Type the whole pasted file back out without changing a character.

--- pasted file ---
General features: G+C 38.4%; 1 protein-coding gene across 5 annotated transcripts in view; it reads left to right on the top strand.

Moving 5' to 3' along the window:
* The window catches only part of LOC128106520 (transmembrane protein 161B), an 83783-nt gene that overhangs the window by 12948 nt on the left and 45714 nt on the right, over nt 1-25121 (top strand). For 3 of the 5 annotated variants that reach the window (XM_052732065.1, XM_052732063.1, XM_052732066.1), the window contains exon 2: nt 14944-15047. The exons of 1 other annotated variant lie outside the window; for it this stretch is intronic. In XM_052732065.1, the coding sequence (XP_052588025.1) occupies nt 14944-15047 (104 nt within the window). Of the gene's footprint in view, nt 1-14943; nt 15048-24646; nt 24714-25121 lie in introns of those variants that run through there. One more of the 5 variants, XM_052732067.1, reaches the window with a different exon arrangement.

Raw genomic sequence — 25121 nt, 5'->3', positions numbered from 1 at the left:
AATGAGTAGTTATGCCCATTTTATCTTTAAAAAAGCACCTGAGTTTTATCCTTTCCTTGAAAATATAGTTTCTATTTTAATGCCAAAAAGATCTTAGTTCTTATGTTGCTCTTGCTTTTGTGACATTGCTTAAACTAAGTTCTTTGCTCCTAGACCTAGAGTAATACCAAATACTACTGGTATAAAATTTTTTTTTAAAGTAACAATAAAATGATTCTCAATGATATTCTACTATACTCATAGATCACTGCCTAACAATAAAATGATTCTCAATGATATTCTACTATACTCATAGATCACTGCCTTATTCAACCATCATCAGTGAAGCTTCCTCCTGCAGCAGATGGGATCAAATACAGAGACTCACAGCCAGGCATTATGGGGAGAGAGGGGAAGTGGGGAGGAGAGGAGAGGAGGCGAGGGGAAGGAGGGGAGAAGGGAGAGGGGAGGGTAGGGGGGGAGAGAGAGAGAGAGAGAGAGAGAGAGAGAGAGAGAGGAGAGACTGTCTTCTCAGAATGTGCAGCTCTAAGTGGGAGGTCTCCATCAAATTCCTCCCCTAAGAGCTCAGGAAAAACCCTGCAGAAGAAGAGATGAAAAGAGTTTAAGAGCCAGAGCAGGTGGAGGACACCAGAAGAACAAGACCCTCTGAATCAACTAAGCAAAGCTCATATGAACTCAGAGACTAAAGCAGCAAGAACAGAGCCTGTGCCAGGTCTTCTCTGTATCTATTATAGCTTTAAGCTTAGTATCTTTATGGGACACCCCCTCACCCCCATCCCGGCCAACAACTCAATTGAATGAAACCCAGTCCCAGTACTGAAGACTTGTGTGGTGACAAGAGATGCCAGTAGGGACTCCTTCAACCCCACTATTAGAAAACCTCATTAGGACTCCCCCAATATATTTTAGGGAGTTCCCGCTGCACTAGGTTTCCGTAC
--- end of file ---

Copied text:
General features: G+C 38.4%; 1 protein-coding gene across 5 annotated transcripts in view; it reads left to right on the top strand.

Moving 5' to 3' along the window:
* The window catches only part of LOC128106520 (transmembrane protein 161B), an 83783-nt gene that overhangs the window by 12948 nt on the left and 45714 nt on the right, over nt 1-25121 (top strand). For 3 of the 5 annotated variants that reach the window (XM_052732065.1, XM_052732063.1, XM_052732066.1), the window contains exon 2: nt 14944-15047. The exons of 1 other annotated variant lie outside the window; for it this stretch is intronic. In XM_052732065.1, the coding sequence (XP_052588025.1) occupies nt 14944-15047 (104 nt within the window). Of the gene's footprint in view, nt 1-14943; nt 15048-24646; nt 24714-25121 lie in introns of those variants that run through there. One more of the 5 variants, XM_052732067.1, reaches the window with a different exon arrangement.

Raw genomic sequence — 25121 nt, 5'->3', positions numbered from 1 at the left:
AATGAGTAGTTATGCCCATTTTATCTTTAAAAAAGCACCTGAGTTTTATCCTTTCCTTGAAAATATAGTTTCTATTTTAATGCCAAAAAGATCTTAGTTCTTATGTTGCTCTTGCTTTTGTGACATTGCTTAAACTAAGTTCTTTGCTCCTAGACCTAGAGTAATACCAAATACTACTGGTATAAAATTTTTTTTTAAAGTAACAATAAAATGATTCTCAATGATATTCTACTATACTCATAGATCACTGCCTAACAATAAAATGATTCTCAATGATATTCTACTATACTCATAGATCACTGCCTTATTCAACCATCATCAGTGAAGCTTCCTCCTGCAGCAGATGGGATCAAATACAGAGACTCACAGCCAGGCATTATGGGGAGAGAGGGGAAGTGGGGAGGAGAGGAGAGGAGGCGAGGGGAAGGAGGGGAGAAGGGAGAGGGGAGGGTAGGGGGGGAGAGAGAGAGAGAGAGAGAGAGAGAGAGAGAGAGAGGAGAGACTGTCTTCTCAGAATGTGCAGCTCTAAGTGGGAGGTCTCCATCAAATTCCTCCCCTAAGAGCTCAGGAAAAACCCTGCAGAAGAAGAGATGAAAAGAGTTTAAGAGCCAGAGCAGGTGGAGGACACCAGAAGAACAAGACCCTCTGAATCAACTAAGCAAAGCTCATATGAACTCAGAGACTAAAGCAGCAAGAACAGAGCCTGTGCCAGGTCTTCTCTGTATCTATTATAGCTTTAAGCTTAGTATCTTTATGGGACACCCCCTCACCCCCATCCCGGCCAACAACTCAATTGAATGAAACCCAGTCCCAGTACTGAAGACTTGTGTGGTGACAAGAGATGCCAGTAGGGACTCCTTCAACCCCACTATTAGAAAACCTCATTAGGACTCCCCCAATATATTTTAGGGAGTTCCCGCTGCACTAGGTTTCCGTAC